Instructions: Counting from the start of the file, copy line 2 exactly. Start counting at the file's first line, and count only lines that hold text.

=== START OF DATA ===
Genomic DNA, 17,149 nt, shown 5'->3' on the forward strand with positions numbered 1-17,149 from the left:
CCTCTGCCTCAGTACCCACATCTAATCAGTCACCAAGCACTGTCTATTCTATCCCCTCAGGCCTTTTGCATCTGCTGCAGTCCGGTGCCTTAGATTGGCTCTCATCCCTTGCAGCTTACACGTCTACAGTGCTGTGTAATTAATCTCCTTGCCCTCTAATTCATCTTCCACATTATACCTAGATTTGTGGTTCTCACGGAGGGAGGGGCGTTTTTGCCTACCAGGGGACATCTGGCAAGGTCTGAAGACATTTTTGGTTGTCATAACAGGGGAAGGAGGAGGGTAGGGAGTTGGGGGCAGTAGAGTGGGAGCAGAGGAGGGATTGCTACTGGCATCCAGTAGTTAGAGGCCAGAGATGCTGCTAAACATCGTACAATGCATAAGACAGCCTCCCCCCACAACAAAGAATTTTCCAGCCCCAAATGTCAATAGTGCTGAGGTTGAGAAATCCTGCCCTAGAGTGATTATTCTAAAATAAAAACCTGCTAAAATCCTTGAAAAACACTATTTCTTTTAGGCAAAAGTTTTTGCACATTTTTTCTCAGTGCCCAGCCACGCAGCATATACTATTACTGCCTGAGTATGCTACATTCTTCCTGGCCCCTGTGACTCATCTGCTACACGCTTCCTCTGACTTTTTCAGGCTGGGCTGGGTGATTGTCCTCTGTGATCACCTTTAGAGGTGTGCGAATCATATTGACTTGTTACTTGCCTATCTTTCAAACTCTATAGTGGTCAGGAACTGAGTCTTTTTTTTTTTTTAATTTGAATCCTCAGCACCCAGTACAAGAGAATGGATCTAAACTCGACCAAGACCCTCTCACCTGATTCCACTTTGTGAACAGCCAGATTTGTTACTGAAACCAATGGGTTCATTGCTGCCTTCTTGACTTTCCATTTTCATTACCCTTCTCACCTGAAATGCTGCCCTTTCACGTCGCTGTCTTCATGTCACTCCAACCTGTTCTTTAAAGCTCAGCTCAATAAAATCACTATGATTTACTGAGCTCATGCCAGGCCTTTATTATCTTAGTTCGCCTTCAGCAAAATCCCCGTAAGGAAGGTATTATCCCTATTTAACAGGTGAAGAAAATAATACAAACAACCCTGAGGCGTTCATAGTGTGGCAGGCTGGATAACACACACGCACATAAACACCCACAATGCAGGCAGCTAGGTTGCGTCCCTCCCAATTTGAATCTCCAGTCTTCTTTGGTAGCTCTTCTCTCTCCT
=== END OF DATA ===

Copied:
CCTCTGCCTCAGTACCCACATCTAATCAGTCACCAAGCACTGTCTATTCTATCCCCTCAGGCCTTTTGCATCTGCTGCAGTCCGGTGCCTTAGATTGGCTCTCATCCCTTGCAGCTTACACGTCTACAGTGCTGTGTAATTAATCTCCTTGCCCTCTAATTCATCTTCCACATTATACCTAGATTTGTGGTTCTCACGGAGGGAGGGGCGTTTTTGCCTACCAGGGGACATCTGGCAAGGTCTGAAGACATTTTTGGTTGTCATAACAGGGGAAGGAGGAGGGTAGGGAGTTGGGGGCAGTAGAGTGGGAGCAGAGGAGGGATTGCTACTGGCATCCAGTAGTTAGAGGCCAGAGATGCTGCTAAACATCGTACAATGCATAAGACAGCCTCCCCCCACAACAAAGAATTTTCCAGCCCCAAATGTCAATAGTGCTGAGGTTGAGAAATCCTGCCCTAGAGTGATTATTCTAAAATAAAAACCTGCTAAAATCCTTGAAAAACACTATTTCTTTTAGGCAAAAGTTTTTGCACATTTTTTCTCAGTGCCCAGCCACGCAGCATATACTATTACTGCCTGAGTATGCTACATTCTTCCTGGCCCCTGTGACTCATCTGCTACACGCTTCCTCTGACTTTTTCAGGCTGGGCTGGGTGATTGTCCTCTGTGATCACCTTTAGAGGTGTGCGAATCATATTGACTTGTTACTTGCCTATCTTTCAAACTCTATAGTGGTCAGGAACTGAGTCTTTTTTTTTTTTTAATTTGAATCCTCAGCACCCAGTACAAGAGAATGGATCTAAACTCGACCAAGACCCTCTCACCTGATTCCACTTTGTGAACAGCCAGATTTGTTACTGAAACCAATGGGTTCATTGCTGCCTTCTTGACTTTCCATTTTCATTACCCTTCTCACCTGAAATGCTGCCCTTTCACGTCGCTGTCTTCATGTCACTCCAACCTGTTCTTTAAAGCTCAGCTCAATAAAATCACTATGATTTACTGAGCTCATGCCAGGCCTTTATTATCTTAGTTCGCCTTCAGCAAAATCCCCGTAAGGAAGGTATTATCCCTATTTAACAGGTGAAGAAAATAATACAAACAACCCTGAGGCGTTCATAGTGTGGCAGGCTGGATAACACACACGCACATAAACACCCACAATGCAGGCAGCTAGGTTGCGTCCCTCCCAATTTGAATCTCCAGTCTTCTTTGGTAGCTCTTCTCTCTCCT